How we cite our quotes:
'tis with false Sorrow's eye,
Which for things true weeps things imaginary. (2.2.2)
In a typical example of how the "flatterers" mislead Richard by shielding him from anything negative, Bushy tries to convince the queen that she's mistaken to think anything is wrong. His argument that sorrow is "false" or misleading is, well, false and misleading. Sorrow is the only thing that helps Richard or his queen finally see things the way they really are.
The bay trees in our country are all withered,
And meteors fright the fixed stars of heaven. (2.4.2)
There's lots of discussion in this play of nature, and how to interpret natural "signs," which everyone assumes are happening in response to events at court. Here the Captain is saying that things look bad. The fact that the bay trees are withered and there are meteors both mean, to a lot of people, that the king is probably dead. Brain Snack: Shakespeare got this omen from Holinshed's Chronicles, a major literary source for the play.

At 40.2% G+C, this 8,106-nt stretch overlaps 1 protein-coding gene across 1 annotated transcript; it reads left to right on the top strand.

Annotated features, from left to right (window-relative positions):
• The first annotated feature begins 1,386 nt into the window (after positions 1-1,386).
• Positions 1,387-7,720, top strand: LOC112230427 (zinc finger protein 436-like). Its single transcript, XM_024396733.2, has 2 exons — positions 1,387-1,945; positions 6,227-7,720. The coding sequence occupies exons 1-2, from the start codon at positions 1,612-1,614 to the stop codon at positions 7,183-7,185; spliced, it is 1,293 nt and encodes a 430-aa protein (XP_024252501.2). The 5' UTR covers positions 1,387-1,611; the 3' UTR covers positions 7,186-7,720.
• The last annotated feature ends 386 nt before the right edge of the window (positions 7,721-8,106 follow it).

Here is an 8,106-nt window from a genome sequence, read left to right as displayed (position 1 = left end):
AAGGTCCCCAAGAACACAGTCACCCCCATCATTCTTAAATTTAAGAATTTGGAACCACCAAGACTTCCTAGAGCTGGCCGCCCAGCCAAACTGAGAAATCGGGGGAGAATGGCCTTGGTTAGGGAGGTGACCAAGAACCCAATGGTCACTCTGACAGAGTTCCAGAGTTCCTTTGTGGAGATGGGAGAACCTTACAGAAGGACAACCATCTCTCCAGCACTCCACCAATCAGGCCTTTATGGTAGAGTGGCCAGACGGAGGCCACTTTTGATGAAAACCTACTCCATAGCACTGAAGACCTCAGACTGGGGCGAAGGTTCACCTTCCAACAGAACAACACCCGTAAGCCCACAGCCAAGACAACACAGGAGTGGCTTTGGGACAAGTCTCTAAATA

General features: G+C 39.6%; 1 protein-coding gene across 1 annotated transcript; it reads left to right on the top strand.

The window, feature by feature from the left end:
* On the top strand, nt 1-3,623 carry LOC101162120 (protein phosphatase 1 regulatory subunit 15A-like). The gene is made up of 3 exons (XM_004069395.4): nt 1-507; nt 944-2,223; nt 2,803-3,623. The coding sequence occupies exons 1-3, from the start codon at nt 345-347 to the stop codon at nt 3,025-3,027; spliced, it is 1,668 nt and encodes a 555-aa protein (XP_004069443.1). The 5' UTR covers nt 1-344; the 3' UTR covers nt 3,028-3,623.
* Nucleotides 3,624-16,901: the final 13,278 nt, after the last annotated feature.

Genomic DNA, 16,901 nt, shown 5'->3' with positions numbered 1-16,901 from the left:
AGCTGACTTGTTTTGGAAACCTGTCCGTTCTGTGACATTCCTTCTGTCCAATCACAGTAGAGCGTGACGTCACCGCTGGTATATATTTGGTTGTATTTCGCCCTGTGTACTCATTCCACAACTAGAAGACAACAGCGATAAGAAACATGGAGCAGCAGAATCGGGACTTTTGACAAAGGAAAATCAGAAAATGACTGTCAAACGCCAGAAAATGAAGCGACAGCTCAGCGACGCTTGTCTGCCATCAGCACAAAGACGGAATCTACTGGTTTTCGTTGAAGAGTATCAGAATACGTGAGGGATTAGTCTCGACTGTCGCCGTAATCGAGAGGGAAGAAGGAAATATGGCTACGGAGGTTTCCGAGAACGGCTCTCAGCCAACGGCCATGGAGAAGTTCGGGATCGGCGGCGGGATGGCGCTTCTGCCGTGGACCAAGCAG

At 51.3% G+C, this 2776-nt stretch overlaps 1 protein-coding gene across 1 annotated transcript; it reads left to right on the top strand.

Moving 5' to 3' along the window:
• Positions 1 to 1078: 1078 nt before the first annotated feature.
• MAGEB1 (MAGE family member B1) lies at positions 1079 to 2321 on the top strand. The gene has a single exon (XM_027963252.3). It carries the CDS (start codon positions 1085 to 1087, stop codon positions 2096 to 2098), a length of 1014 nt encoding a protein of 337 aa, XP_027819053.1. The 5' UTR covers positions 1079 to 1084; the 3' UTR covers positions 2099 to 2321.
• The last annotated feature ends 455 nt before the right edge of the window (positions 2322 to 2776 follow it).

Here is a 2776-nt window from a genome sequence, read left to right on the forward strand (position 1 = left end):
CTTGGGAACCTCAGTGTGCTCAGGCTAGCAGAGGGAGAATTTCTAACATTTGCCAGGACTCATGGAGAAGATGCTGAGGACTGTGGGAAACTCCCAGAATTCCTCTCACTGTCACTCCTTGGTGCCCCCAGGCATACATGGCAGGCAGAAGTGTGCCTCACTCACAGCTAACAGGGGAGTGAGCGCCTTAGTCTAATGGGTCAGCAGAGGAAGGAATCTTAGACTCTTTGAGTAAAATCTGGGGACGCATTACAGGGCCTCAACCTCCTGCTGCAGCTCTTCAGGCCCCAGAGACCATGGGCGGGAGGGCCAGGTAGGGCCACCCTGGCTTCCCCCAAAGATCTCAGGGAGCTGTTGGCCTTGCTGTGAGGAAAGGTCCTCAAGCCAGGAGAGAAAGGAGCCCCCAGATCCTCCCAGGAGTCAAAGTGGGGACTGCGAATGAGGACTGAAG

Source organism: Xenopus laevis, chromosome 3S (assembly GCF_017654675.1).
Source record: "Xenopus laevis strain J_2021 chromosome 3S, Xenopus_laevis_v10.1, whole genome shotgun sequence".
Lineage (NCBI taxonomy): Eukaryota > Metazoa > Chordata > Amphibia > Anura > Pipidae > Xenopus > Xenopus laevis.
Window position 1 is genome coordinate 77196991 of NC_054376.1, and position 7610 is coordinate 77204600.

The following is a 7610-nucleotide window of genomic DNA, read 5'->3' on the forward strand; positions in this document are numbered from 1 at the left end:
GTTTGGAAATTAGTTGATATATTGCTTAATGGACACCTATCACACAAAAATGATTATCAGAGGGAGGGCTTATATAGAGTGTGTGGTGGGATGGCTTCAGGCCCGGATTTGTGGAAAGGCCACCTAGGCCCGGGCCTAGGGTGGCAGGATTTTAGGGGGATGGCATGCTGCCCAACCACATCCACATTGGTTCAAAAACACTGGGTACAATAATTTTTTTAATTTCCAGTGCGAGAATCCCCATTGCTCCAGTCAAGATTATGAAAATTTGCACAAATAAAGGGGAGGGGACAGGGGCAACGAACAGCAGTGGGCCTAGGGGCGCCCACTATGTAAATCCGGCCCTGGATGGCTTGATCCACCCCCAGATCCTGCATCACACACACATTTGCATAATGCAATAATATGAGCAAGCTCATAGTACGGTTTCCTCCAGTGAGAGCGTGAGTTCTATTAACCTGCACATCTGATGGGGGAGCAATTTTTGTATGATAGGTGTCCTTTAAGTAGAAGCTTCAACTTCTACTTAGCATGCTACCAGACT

Men judge by the complexion of the sky
The state and inclination of the day;
So may you by my dull and heavy eye. (3.2.6)
The ability to read situations accurately, and to infer the truth from appearances, is critically important in this play. Here Scrope is about to give Richard some bad news. In order to do so, he needs to retrain Richard – whose judgment is warped by years of being flattered and lied to – to judge appearances correctly.